Abstract: The objective of this paper is to address the main considerations for China of including financial services in its preferential trade agreements. The paper briefly reviews China's financial liberalization process and the state of its domestic financial system, discusses the main considerations of including financial services in China's preferential trade agreements, compares and contrasts the different'architectural'approaches that have been used by countries to include financial services in such agreements, and identifies good practices in preparing for financial services negotiations. Particular emphasis is placed on lessons from Latin American preferential trade agreements, given their more frequent and extensive coverage of financial services compared with other regions.
    Keywords: Emerging Markets,Banks&Banking Reform,Trade Law,Trade and Services,
    Date: 2009–04–01
  3. By: Xu, Chenggang; Zhang, Xiaobo
    Abstract: "Township-village enterprises (TVEs) were a major engine of China's rapid rural industrialization in the past three decades. TVEs also played a key role in fostering entrepreneurship and served as a major stepping-stone for institutional changes when legal protections of private property rights were not in place and the state-owned enterprises (SOEs) were slow to react to changing market demand. As private ownership was gradually recognized legally, TVEs lost their edge in competing with private firms. In the past two decades, industrial clusters with a concentration of private entrepreneurial firms coordinated by local governments have emerged rapidly in many areas. The structures of such firms as TVEs and the subsequent clustering modes of production are an outcome of interaction with other local and macro environments. As the environment changes, a firm's organization and organizational structure may change as well." from authors' abstract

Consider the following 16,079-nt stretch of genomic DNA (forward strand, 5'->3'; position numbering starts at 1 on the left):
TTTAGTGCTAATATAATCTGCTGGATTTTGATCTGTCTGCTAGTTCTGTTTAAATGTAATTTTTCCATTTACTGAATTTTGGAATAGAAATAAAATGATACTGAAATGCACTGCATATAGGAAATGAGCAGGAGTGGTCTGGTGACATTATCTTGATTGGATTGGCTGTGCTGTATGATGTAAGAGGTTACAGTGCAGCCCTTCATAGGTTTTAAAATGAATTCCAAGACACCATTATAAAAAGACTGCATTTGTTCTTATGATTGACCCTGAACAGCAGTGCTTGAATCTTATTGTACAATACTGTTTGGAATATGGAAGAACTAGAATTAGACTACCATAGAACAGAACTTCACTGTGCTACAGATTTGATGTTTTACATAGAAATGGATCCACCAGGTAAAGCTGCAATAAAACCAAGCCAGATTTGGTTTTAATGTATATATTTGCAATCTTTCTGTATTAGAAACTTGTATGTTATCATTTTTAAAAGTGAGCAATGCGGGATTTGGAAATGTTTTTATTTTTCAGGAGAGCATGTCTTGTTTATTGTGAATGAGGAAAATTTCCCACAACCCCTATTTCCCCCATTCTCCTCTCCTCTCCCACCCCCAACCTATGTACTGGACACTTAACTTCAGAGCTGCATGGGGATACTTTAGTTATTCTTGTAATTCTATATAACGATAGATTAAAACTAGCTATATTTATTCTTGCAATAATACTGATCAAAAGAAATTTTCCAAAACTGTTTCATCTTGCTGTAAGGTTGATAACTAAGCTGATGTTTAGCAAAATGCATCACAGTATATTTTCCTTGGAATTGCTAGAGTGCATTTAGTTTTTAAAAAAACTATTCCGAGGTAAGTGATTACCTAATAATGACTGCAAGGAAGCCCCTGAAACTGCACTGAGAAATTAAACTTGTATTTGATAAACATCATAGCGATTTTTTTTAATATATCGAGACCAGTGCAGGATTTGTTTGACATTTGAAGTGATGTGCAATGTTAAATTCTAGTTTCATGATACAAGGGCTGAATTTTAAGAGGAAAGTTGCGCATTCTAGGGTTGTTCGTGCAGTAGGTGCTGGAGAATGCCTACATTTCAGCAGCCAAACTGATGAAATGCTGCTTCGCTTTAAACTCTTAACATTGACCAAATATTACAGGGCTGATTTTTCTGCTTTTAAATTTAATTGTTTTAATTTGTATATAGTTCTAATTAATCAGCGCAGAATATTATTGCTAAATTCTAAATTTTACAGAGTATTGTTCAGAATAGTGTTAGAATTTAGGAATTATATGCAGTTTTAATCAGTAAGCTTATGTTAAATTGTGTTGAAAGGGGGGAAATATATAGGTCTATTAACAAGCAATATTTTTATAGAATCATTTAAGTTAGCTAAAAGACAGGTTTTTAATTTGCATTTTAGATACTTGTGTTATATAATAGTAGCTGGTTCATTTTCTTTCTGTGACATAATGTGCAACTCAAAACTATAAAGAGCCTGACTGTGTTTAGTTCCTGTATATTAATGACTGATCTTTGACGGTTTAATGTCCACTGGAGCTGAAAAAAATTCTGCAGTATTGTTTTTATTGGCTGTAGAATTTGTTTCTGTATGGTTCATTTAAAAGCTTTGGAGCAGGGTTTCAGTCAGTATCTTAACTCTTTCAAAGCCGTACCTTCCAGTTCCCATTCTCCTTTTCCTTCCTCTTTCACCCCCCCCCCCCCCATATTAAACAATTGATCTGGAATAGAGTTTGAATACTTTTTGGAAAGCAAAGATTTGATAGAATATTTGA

Keywords: Cluster, Firm theory, Industrialization, Growth, Development strategies,
    Date: 2009
  4. By: Tyler Rooker (Goldsmiths, University of London)